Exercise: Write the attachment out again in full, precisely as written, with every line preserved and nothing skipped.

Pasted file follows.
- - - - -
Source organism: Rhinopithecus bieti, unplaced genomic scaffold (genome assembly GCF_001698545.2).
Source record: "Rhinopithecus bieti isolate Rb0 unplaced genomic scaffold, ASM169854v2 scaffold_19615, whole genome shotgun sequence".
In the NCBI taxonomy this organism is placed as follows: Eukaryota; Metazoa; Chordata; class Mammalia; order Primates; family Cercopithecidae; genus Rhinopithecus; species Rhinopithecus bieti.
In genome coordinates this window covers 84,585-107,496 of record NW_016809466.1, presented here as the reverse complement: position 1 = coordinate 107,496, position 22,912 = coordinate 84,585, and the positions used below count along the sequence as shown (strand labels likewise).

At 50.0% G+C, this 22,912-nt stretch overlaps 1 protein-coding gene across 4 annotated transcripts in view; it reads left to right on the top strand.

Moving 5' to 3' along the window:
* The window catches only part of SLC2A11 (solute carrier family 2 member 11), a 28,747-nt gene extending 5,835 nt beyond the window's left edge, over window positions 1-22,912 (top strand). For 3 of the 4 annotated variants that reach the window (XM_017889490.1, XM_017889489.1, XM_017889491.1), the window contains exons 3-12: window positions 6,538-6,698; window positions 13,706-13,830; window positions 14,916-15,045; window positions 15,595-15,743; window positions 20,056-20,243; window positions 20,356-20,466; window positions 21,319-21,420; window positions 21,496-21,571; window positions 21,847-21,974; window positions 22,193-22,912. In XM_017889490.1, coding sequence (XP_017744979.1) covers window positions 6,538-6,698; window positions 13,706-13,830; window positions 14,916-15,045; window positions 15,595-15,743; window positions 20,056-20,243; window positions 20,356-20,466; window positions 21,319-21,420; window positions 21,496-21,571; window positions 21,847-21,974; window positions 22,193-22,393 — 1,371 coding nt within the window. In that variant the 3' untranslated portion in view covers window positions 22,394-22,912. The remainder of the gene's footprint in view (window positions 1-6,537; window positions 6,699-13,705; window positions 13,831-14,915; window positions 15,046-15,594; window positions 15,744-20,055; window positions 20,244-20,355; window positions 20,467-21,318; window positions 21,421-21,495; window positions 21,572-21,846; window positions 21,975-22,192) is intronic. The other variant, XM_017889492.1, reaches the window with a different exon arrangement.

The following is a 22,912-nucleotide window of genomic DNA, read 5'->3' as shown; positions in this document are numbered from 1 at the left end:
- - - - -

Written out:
Source organism: Rhinopithecus bieti, unplaced genomic scaffold (genome assembly GCF_001698545.2).
Source record: "Rhinopithecus bieti isolate Rb0 unplaced genomic scaffold, ASM169854v2 scaffold_19615, whole genome shotgun sequence".
In the NCBI taxonomy this organism is placed as follows: Eukaryota; Metazoa; Chordata; class Mammalia; order Primates; family Cercopithecidae; genus Rhinopithecus; species Rhinopithecus bieti.
In genome coordinates this window covers 84,585-107,496 of record NW_016809466.1, presented here as the reverse complement: position 1 = coordinate 107,496, position 22,912 = coordinate 84,585, and the positions used below count along the sequence as shown (strand labels likewise).

At 50.0% G+C, this 22,912-nt stretch overlaps 1 protein-coding gene across 4 annotated transcripts in view; it reads left to right on the top strand.

Moving 5' to 3' along the window:
* The window catches only part of SLC2A11 (solute carrier family 2 member 11), a 28,747-nt gene extending 5,835 nt beyond the window's left edge, over window positions 1-22,912 (top strand). For 3 of the 4 annotated variants that reach the window (XM_017889490.1, XM_017889489.1, XM_017889491.1), the window contains exons 3-12: window positions 6,538-6,698; window positions 13,706-13,830; window positions 14,916-15,045; window positions 15,595-15,743; window positions 20,056-20,243; window positions 20,356-20,466; window positions 21,319-21,420; window positions 21,496-21,571; window positions 21,847-21,974; window positions 22,193-22,912. In XM_017889490.1, coding sequence (XP_017744979.1) covers window positions 6,538-6,698; window positions 13,706-13,830; window positions 14,916-15,045; window positions 15,595-15,743; window positions 20,056-20,243; window positions 20,356-20,466; window positions 21,319-21,420; window positions 21,496-21,571; window positions 21,847-21,974; window positions 22,193-22,393 — 1,371 coding nt within the window. In that variant the 3' untranslated portion in view covers window positions 22,394-22,912. The remainder of the gene's footprint in view (window positions 1-6,537; window positions 6,699-13,705; window positions 13,831-14,915; window positions 15,046-15,594; window positions 15,744-20,055; window positions 20,244-20,355; window positions 20,467-21,318; window positions 21,421-21,495; window positions 21,572-21,846; window positions 21,975-22,192) is intronic. The other variant, XM_017889492.1, reaches the window with a different exon arrangement.

The following is a 22,912-nucleotide window of genomic DNA, read 5'->3' as shown; positions in this document are numbered from 1 at the left end: